Augustine and Friends
Fr. Gregory Hallam · May 28, 2013
Audio length: 4:33
Over the next two Sundays Fr. Gregory speaks about the acts of two particular Apostles or Enlighteners of England, so that we may have a clearer and deeper appreciation of the enduring characteristics of Orthodox Christian mission for our own day. Two Orthodox saints have been chosen: this week, St. Augustine of Canterbury; and next week, St. Theodore of Canterbury. Both have much to teach us.
During the Paschal season we read the Acts of the Apostles for the Epistle, starting from our recent reading of the book in its entirety on the night of Holy Pascha. This decision by our Church to read the Acts of the Apostles is because we are now entering liturgically the Age of the Church. Over the next two Sundays we shall learn much from the acts of two particular Apostles or Enlighteners of England, so that we may have a clearer and deeper appreciation of the enduring characteristics of Orthodox Christian mission for our own day. Two Orthodox saints have been chosen: this week, St. Augustine of Canterbury; and next week, St. Theodore of Canterbury. Both have much to teach us.
In 597 AD St. Augustine of Canterbury, whose feast we celebrate today, arrived in Kent on an evangelising mission, launched by St. Gregory the Great, Pope of Rome. St. Augustine did little more than begin the process of the conversion of the Anglo Saxon tribes and kingdoms, but his contribution was highly significant. The Britons, who were predominantly Celts, had been pushed back by the invading Saxons into the west and far north. They had their own thriving Christian communities which had subsequently evangelised the Saxons adjacent to their territories, including our own St. Aidan, being a notable example in the north east in the Kingdom of Northumbria. However, the south and south east remained obdurately pagan; and it was to those parts that St. Augustine came with the gospel of our Lord Jesus Christ. He was well received by the local king, Ethelbert, who had a Christian wife and queen, Bertha, who herself of course supported the mission and may even have requested it. St. Bede, the great ecclesiastical historian gives us an account of that crucial first meeting between St. Augustine and King Ethelbert. It contains interesting details that emphasise what of course we know, that this was an Orthodox Christian mission, the west being still Orthodox at this time. Here is what St. Bede records:-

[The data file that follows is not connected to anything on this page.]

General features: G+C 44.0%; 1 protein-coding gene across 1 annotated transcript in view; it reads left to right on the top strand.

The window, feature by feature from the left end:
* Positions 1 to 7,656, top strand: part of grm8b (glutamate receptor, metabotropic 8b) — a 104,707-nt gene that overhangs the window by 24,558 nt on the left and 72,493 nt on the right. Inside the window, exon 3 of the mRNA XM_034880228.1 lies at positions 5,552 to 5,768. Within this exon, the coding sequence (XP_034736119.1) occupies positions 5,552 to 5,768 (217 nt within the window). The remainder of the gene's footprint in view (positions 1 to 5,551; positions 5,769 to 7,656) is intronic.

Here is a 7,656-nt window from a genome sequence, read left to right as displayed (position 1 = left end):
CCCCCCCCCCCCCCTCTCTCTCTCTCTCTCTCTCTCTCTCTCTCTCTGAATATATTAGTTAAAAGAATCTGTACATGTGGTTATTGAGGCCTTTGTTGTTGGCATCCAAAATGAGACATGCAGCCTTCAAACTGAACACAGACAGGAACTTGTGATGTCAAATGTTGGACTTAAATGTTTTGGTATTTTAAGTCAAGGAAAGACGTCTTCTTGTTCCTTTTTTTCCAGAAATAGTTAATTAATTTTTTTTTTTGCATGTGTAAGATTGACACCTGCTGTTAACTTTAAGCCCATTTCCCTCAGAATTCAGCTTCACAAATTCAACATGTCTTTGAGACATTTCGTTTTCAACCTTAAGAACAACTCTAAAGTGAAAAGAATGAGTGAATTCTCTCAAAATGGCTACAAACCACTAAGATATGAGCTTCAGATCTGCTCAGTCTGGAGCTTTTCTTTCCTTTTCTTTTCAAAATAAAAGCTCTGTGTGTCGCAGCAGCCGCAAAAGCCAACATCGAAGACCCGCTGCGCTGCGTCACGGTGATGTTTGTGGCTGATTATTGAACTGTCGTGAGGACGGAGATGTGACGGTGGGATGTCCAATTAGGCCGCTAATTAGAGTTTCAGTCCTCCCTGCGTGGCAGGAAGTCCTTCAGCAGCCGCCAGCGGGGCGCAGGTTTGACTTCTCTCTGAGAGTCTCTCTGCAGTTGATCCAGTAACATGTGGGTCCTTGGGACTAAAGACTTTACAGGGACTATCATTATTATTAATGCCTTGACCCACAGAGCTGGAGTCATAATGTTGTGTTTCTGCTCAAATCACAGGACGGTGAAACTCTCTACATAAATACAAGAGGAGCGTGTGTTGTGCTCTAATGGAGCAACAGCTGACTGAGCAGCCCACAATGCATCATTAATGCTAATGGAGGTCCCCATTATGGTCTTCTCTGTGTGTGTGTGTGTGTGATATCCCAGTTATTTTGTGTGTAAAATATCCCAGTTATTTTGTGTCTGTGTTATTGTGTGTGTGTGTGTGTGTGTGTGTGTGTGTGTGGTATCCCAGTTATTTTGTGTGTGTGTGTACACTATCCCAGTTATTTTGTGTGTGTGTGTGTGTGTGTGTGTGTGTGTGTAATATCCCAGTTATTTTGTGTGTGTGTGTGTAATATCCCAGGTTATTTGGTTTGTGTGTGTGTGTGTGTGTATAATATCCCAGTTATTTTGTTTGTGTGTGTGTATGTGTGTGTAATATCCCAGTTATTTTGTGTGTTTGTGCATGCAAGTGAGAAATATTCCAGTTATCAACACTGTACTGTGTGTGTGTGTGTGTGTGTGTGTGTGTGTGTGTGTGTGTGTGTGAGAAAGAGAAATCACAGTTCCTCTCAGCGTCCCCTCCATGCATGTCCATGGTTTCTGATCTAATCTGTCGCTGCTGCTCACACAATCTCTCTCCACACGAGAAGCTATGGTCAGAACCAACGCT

“Some days later the king came into the island and, sitting in the open air, ordered Augustine and his companions to be brought into his presence. For he had taken precaution that they should not come to him in any house, lest, according to an ancient superstition, if they practiced any magical arts they might impose upon him, and so get the better of him. But they came furnished with divine, not with magic, power, bearing a silver cross for their banner, and the image of our Lord and Saviour painted on a board; and singing the litany, they offered up their prayers to the Lord for eternal salvation both of themselves and of those to whom they came.”